For years, booming stocks had your portfolio purring like a kitten. In the back of your mind, though, you knew the markets could turn around and bite you. And if you needed a reminder of how much risk stocks have, this year has certainly provided one.

Watching the major market indexes drop as much as 50% in just a year -- with a sizeable portion of those losses coming during just the past few months -- hasn't been easy to stomach. But as much as the plummeting stock market shocked investors, the most surprising loser of 2008 is in an entirely different asset class entirely.

It's the corporate bond market.

When conservative investments aren't
This month's brand-new issue of our mutual fund newsletter service, Motley Fool Champion Funds, takes a look at the tremors that have shaken up the entire corporate bond market. As lead advisor Amanda Kish points out, investors who expected a smoother ride in their bond portfolios have discovered that some funds are experiencing big losses -- more than 20% in some cases.

True, the funds taking the biggest losses invest in high-yield corporate bonds -- also known as junk bonds. Although some investors undoubtedly got in over their heads chasing the higher income these funds offer, they should have expected that a stock market implosion would hurt junk bonds as well.

But the losses don't stop there. Even more traditional corporate bond funds, holding much higher-quality debt in their portfolios, have seen losses -- at a time when the Treasury bond market has gone in the opposite direction, paying huge rewards to investors.

To get an idea of just how big the disparities are, look at a sample of corporate funds versus their Treasury counterparts:

Corporate Fund

YTD Return

Treasury Counterpart

YTD Return

Vanguard Long-Term Investment Grade (VWESX)


Vanguard Long-Term Treasury (VUSTX)


Vanguard Intermediate-Term Investment Grade (VFICX)


Vanguard Intermediate-Term Treasury (VFITX)


Fidelity Investment Grade Bond Fund (FBNDX)


Fidelity Government Bond Fund (FGOVX)


Sources: Vanguard, Morningstar. Returns as of Nov. 25.

The difference is almost unbelievable. And the corporate bond funds we're talking about here don't hold junk; they hold bonds from well-known names, many of which still have fairly strong credit despite the recent crisis:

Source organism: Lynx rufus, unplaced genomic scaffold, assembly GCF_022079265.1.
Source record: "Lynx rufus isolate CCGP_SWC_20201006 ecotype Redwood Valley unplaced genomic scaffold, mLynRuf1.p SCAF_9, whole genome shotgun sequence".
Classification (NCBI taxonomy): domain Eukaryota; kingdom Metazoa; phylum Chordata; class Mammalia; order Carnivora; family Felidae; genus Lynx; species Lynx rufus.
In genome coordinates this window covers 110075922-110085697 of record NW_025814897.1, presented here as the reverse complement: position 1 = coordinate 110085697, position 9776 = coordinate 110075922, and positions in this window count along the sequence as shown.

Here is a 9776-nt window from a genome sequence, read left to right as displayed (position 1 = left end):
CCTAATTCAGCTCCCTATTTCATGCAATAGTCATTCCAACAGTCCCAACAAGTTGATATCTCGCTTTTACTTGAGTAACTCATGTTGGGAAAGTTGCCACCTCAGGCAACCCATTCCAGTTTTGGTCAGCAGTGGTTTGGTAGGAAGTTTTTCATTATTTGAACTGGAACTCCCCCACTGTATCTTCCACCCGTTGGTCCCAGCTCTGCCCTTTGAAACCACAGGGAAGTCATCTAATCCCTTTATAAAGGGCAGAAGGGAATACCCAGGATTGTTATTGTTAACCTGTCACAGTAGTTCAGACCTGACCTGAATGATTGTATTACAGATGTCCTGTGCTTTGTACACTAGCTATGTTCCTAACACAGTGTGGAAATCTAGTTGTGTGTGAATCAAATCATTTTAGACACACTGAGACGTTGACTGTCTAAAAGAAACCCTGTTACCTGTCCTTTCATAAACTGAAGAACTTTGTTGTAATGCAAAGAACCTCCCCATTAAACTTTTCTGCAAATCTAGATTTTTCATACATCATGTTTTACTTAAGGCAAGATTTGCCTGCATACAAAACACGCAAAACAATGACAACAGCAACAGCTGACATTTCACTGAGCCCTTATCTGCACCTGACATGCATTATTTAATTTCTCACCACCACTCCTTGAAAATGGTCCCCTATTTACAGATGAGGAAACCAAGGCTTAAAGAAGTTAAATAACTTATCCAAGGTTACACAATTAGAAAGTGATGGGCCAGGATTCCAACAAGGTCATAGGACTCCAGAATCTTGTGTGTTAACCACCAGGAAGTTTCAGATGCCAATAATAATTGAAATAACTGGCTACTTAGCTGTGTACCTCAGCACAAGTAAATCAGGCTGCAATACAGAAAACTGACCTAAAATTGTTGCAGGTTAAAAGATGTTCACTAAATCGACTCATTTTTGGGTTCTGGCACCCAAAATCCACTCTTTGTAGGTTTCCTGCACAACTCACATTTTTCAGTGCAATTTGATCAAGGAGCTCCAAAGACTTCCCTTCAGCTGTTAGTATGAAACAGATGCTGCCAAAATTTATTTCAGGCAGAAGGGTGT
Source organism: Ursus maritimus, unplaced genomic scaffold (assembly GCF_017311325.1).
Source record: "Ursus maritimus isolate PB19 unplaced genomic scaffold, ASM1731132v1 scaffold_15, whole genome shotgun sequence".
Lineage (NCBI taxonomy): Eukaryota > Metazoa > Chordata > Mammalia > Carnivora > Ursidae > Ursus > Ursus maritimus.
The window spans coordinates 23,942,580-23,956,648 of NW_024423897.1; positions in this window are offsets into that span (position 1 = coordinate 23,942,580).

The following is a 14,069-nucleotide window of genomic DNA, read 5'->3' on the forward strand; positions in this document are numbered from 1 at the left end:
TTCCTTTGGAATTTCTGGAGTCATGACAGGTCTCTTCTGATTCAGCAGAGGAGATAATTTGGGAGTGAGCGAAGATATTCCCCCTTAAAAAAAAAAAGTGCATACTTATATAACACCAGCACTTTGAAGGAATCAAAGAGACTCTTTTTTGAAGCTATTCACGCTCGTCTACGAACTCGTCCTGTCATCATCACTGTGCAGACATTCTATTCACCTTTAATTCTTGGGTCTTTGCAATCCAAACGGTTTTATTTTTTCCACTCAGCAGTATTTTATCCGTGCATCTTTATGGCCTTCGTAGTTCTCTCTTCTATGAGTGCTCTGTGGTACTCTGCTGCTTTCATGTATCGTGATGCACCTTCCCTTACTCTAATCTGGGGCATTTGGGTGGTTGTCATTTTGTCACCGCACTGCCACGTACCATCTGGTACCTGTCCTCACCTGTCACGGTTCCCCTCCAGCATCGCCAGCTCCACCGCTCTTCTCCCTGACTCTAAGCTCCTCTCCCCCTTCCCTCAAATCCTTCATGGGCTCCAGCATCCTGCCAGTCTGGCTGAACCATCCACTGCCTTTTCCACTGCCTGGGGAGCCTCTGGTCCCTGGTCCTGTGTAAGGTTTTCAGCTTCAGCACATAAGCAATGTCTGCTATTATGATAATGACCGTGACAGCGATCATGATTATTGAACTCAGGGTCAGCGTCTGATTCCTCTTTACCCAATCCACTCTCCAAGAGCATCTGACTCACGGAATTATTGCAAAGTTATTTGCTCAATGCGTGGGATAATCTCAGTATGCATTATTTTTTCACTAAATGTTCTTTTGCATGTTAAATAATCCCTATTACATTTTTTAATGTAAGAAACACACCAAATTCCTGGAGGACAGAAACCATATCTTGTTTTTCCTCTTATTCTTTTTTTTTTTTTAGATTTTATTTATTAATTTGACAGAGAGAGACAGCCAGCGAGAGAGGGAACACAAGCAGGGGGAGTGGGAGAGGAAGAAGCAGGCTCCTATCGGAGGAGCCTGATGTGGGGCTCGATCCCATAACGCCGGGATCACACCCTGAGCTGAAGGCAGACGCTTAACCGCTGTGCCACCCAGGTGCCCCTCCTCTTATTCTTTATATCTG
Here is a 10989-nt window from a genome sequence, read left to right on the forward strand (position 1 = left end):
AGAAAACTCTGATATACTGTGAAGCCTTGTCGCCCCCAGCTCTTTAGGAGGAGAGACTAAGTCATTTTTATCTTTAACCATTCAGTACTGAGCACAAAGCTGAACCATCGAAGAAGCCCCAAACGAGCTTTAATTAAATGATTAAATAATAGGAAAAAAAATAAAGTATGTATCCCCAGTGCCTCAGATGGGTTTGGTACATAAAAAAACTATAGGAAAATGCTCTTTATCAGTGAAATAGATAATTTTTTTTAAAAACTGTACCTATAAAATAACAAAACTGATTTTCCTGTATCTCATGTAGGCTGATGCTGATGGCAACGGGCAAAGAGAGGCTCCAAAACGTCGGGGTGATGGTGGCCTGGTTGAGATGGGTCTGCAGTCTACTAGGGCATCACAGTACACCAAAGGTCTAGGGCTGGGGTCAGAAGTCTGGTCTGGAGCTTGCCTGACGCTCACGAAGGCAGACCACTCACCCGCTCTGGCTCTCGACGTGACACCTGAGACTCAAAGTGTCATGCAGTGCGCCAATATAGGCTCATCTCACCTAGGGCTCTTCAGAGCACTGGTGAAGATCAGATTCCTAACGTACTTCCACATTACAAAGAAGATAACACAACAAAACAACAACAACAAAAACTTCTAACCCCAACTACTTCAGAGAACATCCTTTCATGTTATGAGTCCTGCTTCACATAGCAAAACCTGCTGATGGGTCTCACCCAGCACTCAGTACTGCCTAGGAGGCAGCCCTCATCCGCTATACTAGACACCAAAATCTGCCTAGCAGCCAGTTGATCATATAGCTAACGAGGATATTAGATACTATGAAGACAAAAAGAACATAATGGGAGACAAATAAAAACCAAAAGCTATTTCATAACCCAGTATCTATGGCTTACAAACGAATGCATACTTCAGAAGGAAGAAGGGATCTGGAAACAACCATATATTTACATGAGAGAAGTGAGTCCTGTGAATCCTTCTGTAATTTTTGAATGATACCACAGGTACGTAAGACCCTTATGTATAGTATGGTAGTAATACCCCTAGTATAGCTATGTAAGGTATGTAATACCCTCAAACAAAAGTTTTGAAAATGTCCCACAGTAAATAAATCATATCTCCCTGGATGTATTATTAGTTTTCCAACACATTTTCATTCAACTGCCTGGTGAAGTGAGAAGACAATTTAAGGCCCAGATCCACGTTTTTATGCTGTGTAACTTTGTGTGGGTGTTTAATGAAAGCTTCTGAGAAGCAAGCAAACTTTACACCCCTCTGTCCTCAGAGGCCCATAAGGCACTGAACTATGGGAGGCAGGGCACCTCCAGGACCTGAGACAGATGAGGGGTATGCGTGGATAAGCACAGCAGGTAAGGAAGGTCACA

Corporate Fund

Issuers Among Top Holdings

Vanguard Long-Term Investment Grade (VWESX)


Vanguard Intermediate-Term Investment Grade (VFICX)

Berkshire Hathaway (NYSE:BRK-A) (NYSE:BRK-B), Nordstrom (NYSE:JWN)

Fidelity Investment Grade Bond Fund (FBNDX)

ConocoPhillips (NYSE:COP), Wells Fargo (NYSE:WFC)

Source: Morningstar.

Unfortunately, the obvious lesson -- that even high-grade bond funds carry significant risk -- is one that many people didn't truly understand until this year. And even though some advisors are talking about how a higher bond allocation would have protected investors from the brunt of the stock market crash, people who invested the more conservative part of their portfolios in corporate bonds rather than Treasuries haven't gotten much benefit from their diversification this year.

What now?
Given that corporate bond fund returns have stunned investors, should you get those funds out of your portfolios now? The answer depends on how much you own, and what your investment objectives are.

Keeping all of your money in only a few stocks is risky, but so is putting most of your money into one part of the bond market. Although Treasuries are safe, their low yields leave you more exposed to the risk of higher interest rates down the road. In contrast, corporate bonds offer more income -- but at the price of possible default, especially if the economy suffers through a long recession.

The right mix of Treasuries and corporates can help you balance these risks while you maximize your income. That's why the model portfolios you'll find in the Champion Funds newsletter include bond funds that own a variety of different types of bonds.

You can see those model portfolios, along with commentary about the bond funds inside them, in this month's issue, which is available online today at 4 pm ET. And although Champion Funds is a paid service, we're offering you a free look as part of a 30-day trial subscription. Give it a try, and don't let the markets give you any more nasty surprises.

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Fool contributor Dan Caplinger has held his bond funds throughout the year. He owns shares of Berkshire Hathaway. Wal-Mart and Berkshire Hathaway are Motley Fool Inside Value recommendations. Berkshire Hathaway is a Motley Fool Stock Advisor selection. The Fool owns shares of Berkshire Hathaway. Try any of our Foolish newsletter services free for 30 days. The Fool's disclosure policy avoids surprises.